Suppose a red-yellow line does in fact continue in a straight line forever across the plane without any turns. In that case all other red-yellow lines and all blue-green lines that must run parallel to it will also be straight lines without turns. In this case the periodicity 2 in one direction is established.

    Otherwise each red-yellow line must have at least one turn left or right. Consider now the unique straight line of edges that crosses the red-yellow line at the vertex where it turns. This line will also cross all the other red-yellow and blue-green lines at vertices where they turn, because they all run in parallel. Furthermore, as you go along the vertices on this line it must alternate between just two colours, since otherwise there will be a monchromatic triangle. This line cannot turn left or right and can only continue in a straight line. By the same logic as before the other colour pairing will form straight lines running parallel to this one and the colouring will have a periodicity of 2 in the direction along these lines.

    Therefore the 4-colouring must be periodic in at least one of the three directions of edges in the R_1 sub-ring as required.

    1. You could also start from Aubrey’s Figure 3 and observe that each of the six classes only attaches to itself (exchanging red with yellow and blue with green) when moving one unit to the left or to the right.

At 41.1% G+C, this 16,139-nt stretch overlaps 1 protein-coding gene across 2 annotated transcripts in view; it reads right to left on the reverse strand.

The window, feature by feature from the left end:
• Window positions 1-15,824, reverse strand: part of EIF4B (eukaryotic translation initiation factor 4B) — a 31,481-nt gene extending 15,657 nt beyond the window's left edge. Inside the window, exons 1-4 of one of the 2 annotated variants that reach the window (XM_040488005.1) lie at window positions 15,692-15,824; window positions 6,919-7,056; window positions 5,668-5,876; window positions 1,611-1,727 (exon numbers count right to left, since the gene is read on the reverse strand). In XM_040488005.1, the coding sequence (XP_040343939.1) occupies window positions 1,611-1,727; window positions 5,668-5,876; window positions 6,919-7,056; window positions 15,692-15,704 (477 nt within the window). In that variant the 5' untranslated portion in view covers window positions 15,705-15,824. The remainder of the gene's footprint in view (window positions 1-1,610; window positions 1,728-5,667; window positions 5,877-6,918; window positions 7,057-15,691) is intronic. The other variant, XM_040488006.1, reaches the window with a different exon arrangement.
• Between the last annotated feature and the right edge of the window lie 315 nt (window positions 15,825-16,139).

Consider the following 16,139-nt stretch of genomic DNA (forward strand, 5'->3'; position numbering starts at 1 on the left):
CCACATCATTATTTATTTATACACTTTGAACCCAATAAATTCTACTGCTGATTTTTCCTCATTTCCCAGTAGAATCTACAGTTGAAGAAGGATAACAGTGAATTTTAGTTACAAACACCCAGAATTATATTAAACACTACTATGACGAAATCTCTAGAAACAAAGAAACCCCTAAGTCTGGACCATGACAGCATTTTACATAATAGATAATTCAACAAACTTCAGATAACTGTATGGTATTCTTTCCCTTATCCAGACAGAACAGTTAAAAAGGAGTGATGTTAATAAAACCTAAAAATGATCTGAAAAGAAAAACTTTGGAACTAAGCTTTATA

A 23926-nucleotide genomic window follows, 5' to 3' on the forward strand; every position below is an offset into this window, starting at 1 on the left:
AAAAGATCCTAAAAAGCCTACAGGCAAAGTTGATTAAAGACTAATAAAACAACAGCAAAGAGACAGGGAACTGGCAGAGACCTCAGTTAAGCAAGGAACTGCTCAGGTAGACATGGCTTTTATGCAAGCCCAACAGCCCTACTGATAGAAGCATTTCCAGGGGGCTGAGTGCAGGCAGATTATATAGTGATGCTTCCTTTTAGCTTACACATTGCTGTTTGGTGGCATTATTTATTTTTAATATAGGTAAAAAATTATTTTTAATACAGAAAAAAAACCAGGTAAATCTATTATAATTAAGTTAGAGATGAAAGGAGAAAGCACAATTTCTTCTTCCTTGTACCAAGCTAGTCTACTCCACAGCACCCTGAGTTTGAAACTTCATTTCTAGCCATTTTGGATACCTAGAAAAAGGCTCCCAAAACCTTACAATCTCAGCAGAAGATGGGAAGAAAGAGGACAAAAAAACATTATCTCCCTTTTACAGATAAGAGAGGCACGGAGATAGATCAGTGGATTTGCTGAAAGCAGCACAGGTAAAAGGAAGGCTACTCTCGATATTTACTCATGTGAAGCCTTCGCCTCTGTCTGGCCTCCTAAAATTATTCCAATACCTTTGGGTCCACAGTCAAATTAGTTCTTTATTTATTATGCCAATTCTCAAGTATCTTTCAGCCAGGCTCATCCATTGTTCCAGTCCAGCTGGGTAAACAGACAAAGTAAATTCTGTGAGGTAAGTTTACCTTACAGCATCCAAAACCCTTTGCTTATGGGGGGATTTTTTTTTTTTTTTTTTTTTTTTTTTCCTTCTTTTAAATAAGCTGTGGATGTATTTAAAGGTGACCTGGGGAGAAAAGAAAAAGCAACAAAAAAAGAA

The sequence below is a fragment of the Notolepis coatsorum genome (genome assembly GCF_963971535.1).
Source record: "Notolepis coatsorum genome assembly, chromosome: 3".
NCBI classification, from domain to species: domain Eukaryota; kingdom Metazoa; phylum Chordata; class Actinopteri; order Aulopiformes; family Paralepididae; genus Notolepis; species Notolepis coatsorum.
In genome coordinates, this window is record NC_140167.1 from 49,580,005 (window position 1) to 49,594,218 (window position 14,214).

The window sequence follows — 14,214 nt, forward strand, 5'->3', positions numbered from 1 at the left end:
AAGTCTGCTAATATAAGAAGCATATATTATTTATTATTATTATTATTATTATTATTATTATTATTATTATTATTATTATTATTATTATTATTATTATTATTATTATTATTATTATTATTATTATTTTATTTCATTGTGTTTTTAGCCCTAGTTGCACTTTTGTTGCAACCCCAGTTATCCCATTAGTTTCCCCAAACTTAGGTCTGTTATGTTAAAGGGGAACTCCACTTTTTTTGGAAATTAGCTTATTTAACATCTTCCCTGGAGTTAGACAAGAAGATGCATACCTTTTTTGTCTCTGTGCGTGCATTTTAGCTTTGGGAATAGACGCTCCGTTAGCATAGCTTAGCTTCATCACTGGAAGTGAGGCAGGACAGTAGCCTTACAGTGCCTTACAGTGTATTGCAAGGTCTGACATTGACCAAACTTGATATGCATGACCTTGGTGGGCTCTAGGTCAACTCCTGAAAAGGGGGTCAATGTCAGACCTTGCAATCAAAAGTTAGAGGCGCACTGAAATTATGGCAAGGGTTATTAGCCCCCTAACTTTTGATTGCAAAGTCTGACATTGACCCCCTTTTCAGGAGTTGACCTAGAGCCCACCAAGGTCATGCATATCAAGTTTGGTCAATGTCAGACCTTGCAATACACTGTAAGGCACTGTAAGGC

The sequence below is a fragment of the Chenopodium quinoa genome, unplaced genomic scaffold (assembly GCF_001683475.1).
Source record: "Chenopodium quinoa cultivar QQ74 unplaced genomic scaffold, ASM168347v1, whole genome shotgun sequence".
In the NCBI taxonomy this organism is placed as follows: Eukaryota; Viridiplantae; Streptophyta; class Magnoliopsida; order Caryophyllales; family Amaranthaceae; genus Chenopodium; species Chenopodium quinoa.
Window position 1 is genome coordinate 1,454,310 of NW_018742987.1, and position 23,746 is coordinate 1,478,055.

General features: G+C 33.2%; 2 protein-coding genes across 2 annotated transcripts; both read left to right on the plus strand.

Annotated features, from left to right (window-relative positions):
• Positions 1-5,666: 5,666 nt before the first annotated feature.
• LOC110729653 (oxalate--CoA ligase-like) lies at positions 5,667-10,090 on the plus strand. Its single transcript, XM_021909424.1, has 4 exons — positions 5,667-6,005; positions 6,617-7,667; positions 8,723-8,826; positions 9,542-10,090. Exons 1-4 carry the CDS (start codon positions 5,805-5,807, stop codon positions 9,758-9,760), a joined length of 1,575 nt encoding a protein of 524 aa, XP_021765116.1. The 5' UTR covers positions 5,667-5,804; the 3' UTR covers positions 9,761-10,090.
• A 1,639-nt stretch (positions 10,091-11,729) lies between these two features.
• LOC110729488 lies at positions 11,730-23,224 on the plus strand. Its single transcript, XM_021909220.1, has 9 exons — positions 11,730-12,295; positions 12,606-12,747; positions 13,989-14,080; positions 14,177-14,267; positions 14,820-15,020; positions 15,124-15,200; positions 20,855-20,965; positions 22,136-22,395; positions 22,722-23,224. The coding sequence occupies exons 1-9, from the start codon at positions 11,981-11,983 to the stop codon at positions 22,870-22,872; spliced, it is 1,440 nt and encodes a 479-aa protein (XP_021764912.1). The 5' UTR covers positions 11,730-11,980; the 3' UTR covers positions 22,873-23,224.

Unfortunately we won’t get periodicity in other directions just by excluding monochromatic \sqrt3-triangles from R_1, as any colouring with alternating red-yellow and blue-green stripes will satisfy our requirements. We’ll need to use that our colouring extends to R_2 in some stronger way. But it still looks promising for a human proof.

    2. I agree. I am trying to think now about what the no-monochromatic-triangle condition implies for the whole of R_2 or the part generated by small powers of \omega and \eta this is hard but possibly not unapproachable. What do we get if we join up all edges linking a pair of colours and the opposite pair of colours? the ring can be thought of as a (dense) lattice in 4D. Do we get a covering of parallel 2D surfaces in this space?

      A weaker starting point would be to assume a periodicity of 2 in some directions for the whole ring as proposed by Terry Tao.

  3. The next step is to look at how the possible solutions in R_1 can be extended to solutions in more of R_2 . Consider for example the additive subgroup generated by six complex numbers of unit modulus such as 1, \omega, \omega^2, \eta^a, \eta^a \omega, \eta^a \omega^2 for a fixed non-zero integer a .

    Although everything exists in the complex plane it is useful to think of this as a 4 dimensional lattice of points projected onto 2 dimensions. I.e. it is R_1 \times R_1 , the cartesian product of two hexagonal lattices. This is not the entire ring R_2 but it is a substantial part of it. It includes not just the two R_1 lattices in the product but also two infinite sets of R_1 lattices parallel to the two that pass through the origin. Each of these must be four coloured according to the scheme described in the previous post that follows from the non-presence of monochromatic triangles.